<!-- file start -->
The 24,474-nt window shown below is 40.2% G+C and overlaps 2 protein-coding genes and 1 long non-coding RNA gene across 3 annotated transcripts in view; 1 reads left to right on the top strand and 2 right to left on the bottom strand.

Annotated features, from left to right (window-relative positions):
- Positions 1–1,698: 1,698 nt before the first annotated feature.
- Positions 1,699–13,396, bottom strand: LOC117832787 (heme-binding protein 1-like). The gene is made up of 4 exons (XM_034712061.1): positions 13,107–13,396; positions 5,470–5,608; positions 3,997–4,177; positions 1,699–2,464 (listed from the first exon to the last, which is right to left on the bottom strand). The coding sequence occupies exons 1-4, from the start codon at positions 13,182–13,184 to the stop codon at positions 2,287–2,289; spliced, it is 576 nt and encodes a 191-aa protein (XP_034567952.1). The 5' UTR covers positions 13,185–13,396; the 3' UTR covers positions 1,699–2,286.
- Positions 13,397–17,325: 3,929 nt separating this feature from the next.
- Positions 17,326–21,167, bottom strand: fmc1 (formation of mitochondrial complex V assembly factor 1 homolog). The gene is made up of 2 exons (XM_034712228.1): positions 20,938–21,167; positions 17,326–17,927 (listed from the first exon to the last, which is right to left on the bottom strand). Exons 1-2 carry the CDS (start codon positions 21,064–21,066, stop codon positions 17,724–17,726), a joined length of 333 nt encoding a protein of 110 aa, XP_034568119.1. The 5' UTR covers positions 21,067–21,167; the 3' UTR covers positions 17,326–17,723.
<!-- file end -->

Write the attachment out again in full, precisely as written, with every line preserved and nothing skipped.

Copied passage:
The 24,474-nt window shown below is 40.2% G+C and overlaps 2 protein-coding genes and 1 long non-coding RNA gene across 3 annotated transcripts in view; 1 reads left to right on the top strand and 2 right to left on the bottom strand.

Annotated features, from left to right (window-relative positions):
- Positions 1–1,698: 1,698 nt before the first annotated feature.
- Positions 1,699–13,396, bottom strand: LOC117832787 (heme-binding protein 1-like). The gene is made up of 4 exons (XM_034712061.1): positions 13,107–13,396; positions 5,470–5,608; positions 3,997–4,177; positions 1,699–2,464 (listed from the first exon to the last, which is right to left on the bottom strand). The coding sequence occupies exons 1-4, from the start codon at positions 13,182–13,184 to the stop codon at positions 2,287–2,289; spliced, it is 576 nt and encodes a 191-aa protein (XP_034567952.1). The 5' UTR covers positions 13,185–13,396; the 3' UTR covers positions 1,699–2,286.
- Positions 13,397–17,325: 3,929 nt separating this feature from the next.
- Positions 17,326–21,167, bottom strand: fmc1 (formation of mitochondrial complex V assembly factor 1 homolog). The gene is made up of 2 exons (XM_034712228.1): positions 20,938–21,167; positions 17,326–17,927 (listed from the first exon to the last, which is right to left on the bottom strand). Exons 1-2 carry the CDS (start codon positions 21,064–21,066, stop codon positions 17,724–17,726), a joined length of 333 nt encoding a protein of 110 aa, XP_034568119.1. The 5' UTR covers positions 21,067–21,167; the 3' UTR covers positions 17,326–17,723.